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Schedule 2. — (Provisions for Determining Right to and Amount of Benefit.)

Part of Orders of the Day — Ministry of Social Security Bill – in the House of Commons at 12:00 am on 17th June 1966.

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Photo of Miss Peggy Herbison Miss Peggy Herbison , Lanarkshire North 12:00 am, 17th June 1966

I am very glad that we have had this debate and that a number of hon. Members have taken part in it. It is of the greatest importance that the nation itself should realise how great an area of poverty we have at present.

My hon. Friend's Amendment would limit to the first six months the period to which the wage-stop could be applied. It is not just a matter of looking at cases after six months—I will deal with the suggestion made by my hon. Friend the Member for Holborn and St. Pancras, South (Mr. Lena Jeger) and other hon. Members in a moment—but is more a matter of the Amendment in effect limiting the application of the wage-stop to the first six months. After that period the wage-stop would be withdrawn and those concerned would receive the full amount even if that made them better off than when they were in work. That is an important point to remember.

On Second Reading the Parliamentary Secretary made what I consider was a most valid point. He said that the wage-stop of itself does not cause hardship since it simply continues a man's income at much the same level as when he was at work.

It has been suggested by my hon. Friend the Member for Croydon, South (Mr. Winnick) today that we should be considering whether the solution is higher wages. We have not time to wait until all the negotiations can take place between individual trade unions and employers on these matters, and the Government have to move much more quickly than that. I can give him the guarantee that that is not the solution to which we are looking, though there are a great many low-wage earners who deserve higher wages than they get at present.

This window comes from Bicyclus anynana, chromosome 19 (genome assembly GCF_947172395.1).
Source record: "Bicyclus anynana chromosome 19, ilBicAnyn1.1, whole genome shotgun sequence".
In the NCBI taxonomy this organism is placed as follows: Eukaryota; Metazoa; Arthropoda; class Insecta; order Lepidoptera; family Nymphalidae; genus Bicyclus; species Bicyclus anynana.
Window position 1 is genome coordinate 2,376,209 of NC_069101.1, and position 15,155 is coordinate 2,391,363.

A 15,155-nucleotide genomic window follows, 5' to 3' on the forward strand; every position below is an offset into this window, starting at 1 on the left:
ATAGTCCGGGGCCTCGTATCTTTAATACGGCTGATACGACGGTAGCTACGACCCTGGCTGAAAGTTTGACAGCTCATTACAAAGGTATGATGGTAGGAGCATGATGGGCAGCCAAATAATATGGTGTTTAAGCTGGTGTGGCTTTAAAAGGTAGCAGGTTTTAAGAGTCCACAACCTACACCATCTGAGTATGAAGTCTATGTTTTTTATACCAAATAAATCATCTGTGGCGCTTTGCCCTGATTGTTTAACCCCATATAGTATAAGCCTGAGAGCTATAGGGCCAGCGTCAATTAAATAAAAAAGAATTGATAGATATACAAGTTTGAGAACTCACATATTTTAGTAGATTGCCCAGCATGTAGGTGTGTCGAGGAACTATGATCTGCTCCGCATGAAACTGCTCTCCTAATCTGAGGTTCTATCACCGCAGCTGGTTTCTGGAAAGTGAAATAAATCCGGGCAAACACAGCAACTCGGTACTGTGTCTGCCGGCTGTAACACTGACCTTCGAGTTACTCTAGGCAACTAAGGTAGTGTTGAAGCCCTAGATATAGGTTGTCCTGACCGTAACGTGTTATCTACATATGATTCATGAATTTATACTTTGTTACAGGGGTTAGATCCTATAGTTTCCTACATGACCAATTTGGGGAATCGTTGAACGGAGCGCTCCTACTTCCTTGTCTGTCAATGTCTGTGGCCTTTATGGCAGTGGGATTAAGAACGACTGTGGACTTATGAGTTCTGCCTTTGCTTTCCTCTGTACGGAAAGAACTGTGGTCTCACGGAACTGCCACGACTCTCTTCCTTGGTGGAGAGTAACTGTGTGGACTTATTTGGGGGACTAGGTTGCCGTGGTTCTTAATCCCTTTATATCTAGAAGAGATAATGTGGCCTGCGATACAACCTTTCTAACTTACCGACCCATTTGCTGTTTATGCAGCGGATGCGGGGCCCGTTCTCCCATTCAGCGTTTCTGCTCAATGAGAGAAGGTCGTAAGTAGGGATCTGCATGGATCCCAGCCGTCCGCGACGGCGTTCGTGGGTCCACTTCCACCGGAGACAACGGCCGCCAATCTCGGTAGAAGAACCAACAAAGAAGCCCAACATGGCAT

1.30 p.m.

It is for that reason and the ones so clearly given by my hon. Friend the Parliamentary Secretary that I cannot accept the argument that, after the receipt of non-contributory benefit for six months, the wage-stop should not be implemented.

The Committee was informed by my hon. Friend the Member for Holborn and St. Pancras, South that in December, 1965, 15,000 families were affected by the wage-stop. She gave details of the amount that they were being denied, money which they could have had if the wage-stop had not been operating at that time. There are some families who are denied an even greater amount of money than that which my hon. Friend announced.

In the Second Reading debate, I said that those 15,000 families—and the number may be greater now—represent merely the tip of the iceberg. We are concerned not only about those 15,000 families, but the other 200,000 or 300,000 families where the fathers are in full-time work with incomes below the National Assistance Board level. The Government are deeply concerned about the position of such families, particularly the children, whether the breadwinners are in or out of work.

During the course of the proceedings on the Bill, and on other occasions, I have stressed that concern. With the aid of the survey which will begin next week, the field work of which will be finished in a fortnight, and as a result of the thought which we have been giving to the matter ever since we came to power, we are determined to find a solution.